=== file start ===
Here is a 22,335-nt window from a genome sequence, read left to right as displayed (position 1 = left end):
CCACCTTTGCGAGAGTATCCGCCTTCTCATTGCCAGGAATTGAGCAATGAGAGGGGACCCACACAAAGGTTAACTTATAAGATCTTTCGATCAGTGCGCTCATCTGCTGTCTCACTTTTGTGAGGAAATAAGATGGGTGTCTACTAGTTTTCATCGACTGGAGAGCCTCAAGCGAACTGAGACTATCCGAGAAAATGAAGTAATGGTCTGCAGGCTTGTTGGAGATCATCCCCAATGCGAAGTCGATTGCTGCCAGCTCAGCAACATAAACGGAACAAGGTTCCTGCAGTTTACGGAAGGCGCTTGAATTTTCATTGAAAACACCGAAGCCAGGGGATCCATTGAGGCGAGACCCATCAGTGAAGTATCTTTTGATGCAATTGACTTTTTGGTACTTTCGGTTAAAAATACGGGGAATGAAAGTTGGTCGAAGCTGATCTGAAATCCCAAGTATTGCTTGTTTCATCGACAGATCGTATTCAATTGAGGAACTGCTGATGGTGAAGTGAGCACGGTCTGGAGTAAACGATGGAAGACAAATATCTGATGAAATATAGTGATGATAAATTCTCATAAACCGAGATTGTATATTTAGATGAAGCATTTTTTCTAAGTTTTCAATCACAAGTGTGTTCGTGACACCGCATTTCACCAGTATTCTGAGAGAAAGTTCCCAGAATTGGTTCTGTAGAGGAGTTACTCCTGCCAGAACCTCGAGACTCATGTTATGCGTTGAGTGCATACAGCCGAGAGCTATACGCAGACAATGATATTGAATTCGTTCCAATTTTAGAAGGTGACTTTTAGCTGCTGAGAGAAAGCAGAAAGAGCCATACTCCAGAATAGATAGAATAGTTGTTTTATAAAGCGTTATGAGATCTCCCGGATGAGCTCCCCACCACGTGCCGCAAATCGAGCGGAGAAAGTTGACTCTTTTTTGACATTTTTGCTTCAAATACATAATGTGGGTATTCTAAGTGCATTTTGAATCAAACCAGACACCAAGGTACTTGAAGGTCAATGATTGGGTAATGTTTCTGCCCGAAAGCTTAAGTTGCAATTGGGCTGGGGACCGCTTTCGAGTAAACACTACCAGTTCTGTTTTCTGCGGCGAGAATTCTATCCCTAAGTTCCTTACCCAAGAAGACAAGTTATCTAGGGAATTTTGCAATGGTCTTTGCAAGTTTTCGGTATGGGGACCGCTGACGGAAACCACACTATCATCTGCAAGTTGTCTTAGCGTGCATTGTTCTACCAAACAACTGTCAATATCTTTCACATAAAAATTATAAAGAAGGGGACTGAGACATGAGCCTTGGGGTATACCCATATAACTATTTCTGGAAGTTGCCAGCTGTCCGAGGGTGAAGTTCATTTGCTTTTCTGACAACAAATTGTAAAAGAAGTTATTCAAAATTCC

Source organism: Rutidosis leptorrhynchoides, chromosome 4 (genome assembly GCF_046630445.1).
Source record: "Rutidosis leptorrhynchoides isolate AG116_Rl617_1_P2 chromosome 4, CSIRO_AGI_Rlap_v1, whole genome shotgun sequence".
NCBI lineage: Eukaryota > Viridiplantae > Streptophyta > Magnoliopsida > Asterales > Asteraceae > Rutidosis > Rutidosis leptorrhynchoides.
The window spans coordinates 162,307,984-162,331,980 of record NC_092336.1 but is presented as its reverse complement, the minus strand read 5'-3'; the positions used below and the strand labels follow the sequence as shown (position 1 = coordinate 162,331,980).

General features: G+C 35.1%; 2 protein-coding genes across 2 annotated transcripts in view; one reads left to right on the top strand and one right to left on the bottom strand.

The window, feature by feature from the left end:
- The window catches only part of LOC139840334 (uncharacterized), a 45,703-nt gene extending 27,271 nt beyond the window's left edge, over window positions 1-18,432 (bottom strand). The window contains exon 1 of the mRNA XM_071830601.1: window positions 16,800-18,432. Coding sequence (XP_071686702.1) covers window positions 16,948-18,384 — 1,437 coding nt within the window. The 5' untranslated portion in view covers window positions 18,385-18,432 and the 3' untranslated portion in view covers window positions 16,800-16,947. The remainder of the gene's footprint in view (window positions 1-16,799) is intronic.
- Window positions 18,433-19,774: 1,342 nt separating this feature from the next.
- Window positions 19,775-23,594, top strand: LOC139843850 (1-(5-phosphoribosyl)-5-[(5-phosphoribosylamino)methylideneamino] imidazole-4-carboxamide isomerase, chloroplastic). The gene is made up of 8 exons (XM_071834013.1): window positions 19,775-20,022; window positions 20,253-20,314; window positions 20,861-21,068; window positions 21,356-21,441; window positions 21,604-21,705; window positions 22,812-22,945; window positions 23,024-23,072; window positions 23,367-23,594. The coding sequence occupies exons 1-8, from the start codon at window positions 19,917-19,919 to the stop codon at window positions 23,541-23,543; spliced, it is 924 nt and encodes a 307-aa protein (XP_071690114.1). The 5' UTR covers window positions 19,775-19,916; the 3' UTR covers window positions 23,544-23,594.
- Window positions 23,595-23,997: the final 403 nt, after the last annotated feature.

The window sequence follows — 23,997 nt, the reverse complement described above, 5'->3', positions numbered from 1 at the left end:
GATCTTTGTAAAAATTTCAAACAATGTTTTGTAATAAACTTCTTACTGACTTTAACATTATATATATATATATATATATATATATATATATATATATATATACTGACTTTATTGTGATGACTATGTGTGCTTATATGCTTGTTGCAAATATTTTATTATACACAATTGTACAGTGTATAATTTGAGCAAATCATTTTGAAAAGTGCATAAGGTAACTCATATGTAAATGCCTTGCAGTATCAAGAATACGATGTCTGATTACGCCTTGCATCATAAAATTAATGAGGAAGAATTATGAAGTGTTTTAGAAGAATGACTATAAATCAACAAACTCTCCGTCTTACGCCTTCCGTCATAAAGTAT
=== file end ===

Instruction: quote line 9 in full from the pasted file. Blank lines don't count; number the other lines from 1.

- The window catches only part of LOC139840334 (uncharacterized), a 45,703-nt gene extending 27,271 nt beyond the window's left edge, over window positions 1-18,432 (bottom strand). The window contains exon 1 of the mRNA XM_071830601.1: window positions 16,800-18,432. Coding sequence (XP_071686702.1) covers window positions 16,948-18,384 — 1,437 coding nt within the window. The 5' untranslated portion in view covers window positions 18,385-18,432 and the 3' untranslated portion in view covers window positions 16,800-16,947. The remainder of the gene's footprint in view (window positions 1-16,799) is intronic.